Over a 12-month period staff at the BEAP Community Partnership in Bradford, which has been working with the South Asian community for over 20 years, noticed a new and worrying trend. Thirty or so South Asian men involved in existing BEAP projects came forward to say they were experiencing domestic abuse.
Humayun Islam, the CEO of BEAP, realised there was an urgent need for support for male victims from the community and set up Men Reaching Out (MRO) which supports male victims of domestic abuse from a South Asian background.
Men Reaching Out is a three-year project funded by The Henry Smith Charity. It was launched in September 2021 and has already received more than 300 calls from all over the country. Humayun said that the majority of these calls are from men aged between 30 and 40 predominantly from the Muslim faith.
This includes men like Abdul (not his real name) who was physically and financially abused by his wife who threatened him as well as his family in Pakistan. She was threatening that he would be deported because of his insecure immigration status and was using their daughter against him. After two physical assaults Abdul called the police, moved out and got practical help from Men Reaching Out.
Abdul now has a three-month visa extension through the Destitution Domestic Violence Concession, has his own accommodation and is attending an MRO peer support group which is helping him with his mental health and physical health.
He said that he found the interaction with the other people in the group made a really significant difference to his wellbeing.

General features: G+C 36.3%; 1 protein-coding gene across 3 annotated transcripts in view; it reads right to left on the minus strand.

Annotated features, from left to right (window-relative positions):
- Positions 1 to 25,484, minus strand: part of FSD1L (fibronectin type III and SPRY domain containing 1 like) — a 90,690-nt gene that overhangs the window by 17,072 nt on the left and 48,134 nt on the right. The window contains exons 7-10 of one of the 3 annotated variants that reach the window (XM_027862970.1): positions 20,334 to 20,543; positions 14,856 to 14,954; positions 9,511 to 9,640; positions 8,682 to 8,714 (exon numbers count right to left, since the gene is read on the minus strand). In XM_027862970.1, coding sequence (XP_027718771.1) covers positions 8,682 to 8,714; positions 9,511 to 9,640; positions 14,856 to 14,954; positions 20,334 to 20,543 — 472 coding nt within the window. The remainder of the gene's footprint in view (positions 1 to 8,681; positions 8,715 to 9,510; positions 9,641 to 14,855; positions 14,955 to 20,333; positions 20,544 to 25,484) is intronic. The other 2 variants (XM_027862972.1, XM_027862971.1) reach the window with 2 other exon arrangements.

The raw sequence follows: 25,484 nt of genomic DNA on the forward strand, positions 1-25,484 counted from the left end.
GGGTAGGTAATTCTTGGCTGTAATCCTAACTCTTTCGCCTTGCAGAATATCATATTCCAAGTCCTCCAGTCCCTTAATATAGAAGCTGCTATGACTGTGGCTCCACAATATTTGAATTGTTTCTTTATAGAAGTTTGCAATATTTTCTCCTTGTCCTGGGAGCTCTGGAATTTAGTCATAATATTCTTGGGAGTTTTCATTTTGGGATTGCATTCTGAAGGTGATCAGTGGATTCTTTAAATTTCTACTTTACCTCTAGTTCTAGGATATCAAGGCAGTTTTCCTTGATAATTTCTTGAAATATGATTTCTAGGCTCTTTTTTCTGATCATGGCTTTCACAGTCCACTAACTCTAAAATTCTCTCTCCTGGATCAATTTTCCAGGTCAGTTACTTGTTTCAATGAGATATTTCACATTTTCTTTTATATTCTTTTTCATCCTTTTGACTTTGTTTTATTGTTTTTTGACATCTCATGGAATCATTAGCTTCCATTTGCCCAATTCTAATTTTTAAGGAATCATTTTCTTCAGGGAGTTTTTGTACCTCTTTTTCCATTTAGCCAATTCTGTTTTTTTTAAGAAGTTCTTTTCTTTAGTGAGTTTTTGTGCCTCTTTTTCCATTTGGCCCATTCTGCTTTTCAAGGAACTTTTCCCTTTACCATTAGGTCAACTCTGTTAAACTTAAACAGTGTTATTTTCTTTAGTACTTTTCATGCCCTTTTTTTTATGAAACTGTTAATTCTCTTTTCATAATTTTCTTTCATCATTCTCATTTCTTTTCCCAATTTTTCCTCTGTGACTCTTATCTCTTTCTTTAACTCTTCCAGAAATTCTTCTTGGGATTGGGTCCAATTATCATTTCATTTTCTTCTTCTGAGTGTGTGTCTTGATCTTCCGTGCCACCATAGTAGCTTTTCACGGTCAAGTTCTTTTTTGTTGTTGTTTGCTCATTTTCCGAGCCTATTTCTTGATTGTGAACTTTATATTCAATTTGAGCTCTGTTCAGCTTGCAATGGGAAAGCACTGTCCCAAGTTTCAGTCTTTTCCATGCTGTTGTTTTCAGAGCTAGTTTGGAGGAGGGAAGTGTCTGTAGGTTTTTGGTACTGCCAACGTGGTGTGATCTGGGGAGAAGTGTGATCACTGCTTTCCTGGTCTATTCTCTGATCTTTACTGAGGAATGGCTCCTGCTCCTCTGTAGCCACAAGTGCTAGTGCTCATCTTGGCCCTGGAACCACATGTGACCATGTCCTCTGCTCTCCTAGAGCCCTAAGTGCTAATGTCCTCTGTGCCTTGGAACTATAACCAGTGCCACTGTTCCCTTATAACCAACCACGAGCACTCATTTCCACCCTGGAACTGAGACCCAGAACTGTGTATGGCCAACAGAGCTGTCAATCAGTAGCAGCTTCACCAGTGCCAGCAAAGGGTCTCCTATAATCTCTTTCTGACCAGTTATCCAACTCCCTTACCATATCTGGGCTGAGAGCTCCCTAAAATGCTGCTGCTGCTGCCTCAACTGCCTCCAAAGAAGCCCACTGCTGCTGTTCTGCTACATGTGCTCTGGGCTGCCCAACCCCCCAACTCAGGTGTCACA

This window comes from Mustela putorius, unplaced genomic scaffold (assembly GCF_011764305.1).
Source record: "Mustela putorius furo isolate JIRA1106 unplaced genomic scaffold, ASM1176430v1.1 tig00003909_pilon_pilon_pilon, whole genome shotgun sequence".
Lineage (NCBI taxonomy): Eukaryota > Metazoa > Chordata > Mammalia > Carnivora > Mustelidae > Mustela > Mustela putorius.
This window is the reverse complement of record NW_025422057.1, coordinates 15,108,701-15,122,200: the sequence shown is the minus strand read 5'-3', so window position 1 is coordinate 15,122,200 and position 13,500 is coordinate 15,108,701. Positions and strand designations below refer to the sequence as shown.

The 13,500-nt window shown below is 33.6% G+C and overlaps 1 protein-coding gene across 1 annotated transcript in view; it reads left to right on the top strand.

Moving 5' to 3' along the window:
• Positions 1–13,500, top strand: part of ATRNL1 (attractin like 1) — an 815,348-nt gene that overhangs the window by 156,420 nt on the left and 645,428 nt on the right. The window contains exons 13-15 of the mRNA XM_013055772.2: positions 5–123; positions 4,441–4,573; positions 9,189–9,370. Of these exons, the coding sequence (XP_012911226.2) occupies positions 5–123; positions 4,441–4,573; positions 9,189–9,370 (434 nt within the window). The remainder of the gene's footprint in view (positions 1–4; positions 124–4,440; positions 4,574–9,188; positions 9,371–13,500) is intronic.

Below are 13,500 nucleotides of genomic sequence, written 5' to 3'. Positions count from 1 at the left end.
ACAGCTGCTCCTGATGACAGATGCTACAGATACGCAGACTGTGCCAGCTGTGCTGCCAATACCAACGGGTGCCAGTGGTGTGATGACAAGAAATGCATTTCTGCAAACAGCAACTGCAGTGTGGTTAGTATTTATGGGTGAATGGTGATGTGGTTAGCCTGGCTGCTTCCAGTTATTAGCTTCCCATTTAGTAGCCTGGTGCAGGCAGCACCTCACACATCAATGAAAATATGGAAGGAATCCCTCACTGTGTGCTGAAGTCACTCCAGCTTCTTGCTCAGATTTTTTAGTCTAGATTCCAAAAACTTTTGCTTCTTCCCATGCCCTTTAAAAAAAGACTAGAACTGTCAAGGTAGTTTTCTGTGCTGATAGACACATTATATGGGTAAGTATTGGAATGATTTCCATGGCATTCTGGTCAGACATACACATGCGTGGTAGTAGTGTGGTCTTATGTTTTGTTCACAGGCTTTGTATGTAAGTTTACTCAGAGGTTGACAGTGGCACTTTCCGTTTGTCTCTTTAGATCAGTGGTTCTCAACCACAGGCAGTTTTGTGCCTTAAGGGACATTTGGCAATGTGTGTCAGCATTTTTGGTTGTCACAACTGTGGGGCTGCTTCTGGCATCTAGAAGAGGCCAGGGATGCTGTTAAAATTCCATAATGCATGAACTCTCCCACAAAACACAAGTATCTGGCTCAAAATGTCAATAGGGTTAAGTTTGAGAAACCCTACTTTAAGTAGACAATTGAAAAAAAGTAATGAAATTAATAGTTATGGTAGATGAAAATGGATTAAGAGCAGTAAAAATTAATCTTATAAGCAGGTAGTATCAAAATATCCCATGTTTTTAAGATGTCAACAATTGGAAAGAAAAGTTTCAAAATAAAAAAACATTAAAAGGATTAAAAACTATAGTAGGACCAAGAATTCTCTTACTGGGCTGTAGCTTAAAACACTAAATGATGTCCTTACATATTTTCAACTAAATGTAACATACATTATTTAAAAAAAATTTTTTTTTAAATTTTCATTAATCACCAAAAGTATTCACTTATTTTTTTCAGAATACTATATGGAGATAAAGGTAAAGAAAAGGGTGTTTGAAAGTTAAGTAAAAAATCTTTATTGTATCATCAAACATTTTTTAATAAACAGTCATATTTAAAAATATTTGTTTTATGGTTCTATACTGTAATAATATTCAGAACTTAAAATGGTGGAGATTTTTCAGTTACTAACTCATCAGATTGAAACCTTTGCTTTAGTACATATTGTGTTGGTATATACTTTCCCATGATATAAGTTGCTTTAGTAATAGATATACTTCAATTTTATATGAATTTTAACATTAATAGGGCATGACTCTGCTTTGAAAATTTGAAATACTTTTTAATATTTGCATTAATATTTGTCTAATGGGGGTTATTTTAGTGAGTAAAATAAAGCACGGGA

The Peer Support Group is just one service being offered by MRO, it also provides a confidential telephone helpline and community outreach support.
Humayun told the Domestic Abuse Commissioner’s Office: “The MRO service is here to help and support all men. Abuse is abuse and it can happen to anyone.
“We receive referrals from a number of organisations. We have self-referrals, social prescribers, police, local authority, GP practices to name some of the referral sources. Unfortunately, many of the referrals for men are at the latter stage and therefore it is difficult to provide the early intervention support that is needed for male victims. We really want to encourage referrals at the early stage so that we can intervene with support earlier”.
MRO offers a range of really significant one-to-one help including risk assessments; a support plan; in depth conversations; information, support & guidance; signposting to other specialist organisations to create a better pathway and experience for male victims of domestic abuse.
Men Reaching Out is currently getting training for one of its staff members to become an IDVA – a specialist support worker for domestic abuse victims.
Humayun told us how the peer support group provides a really important opportunity for men to come together in a safe place. There are fortnightly sessions to encourage men to engage in sport and discussion.
Humayun said that engaging male victims in sport has been a really good way of getting them to open up about their experiences.
The victims MRO supports often have issues around stereotypes of masculinity, shame and honour and fear of not being believed by statutory organisations, local authority or family.
Humayun said: “As a grassroots organisation, we have built trust with the community over 20 years of service. This has been important in delivering services to the community. We are a service-user lead organisation which puts the heart of the communities need at the forefront therefore we are able to break down barriers in service delivery. When it comes to male victims we break down barriers by simply by believing them.”
If you want to find out more about Men Reaching Out or get in contact with them, here are the details: BEAP – BEAP Community Partnership (beapcp.co.uk) or call 01274 731020. email@example.com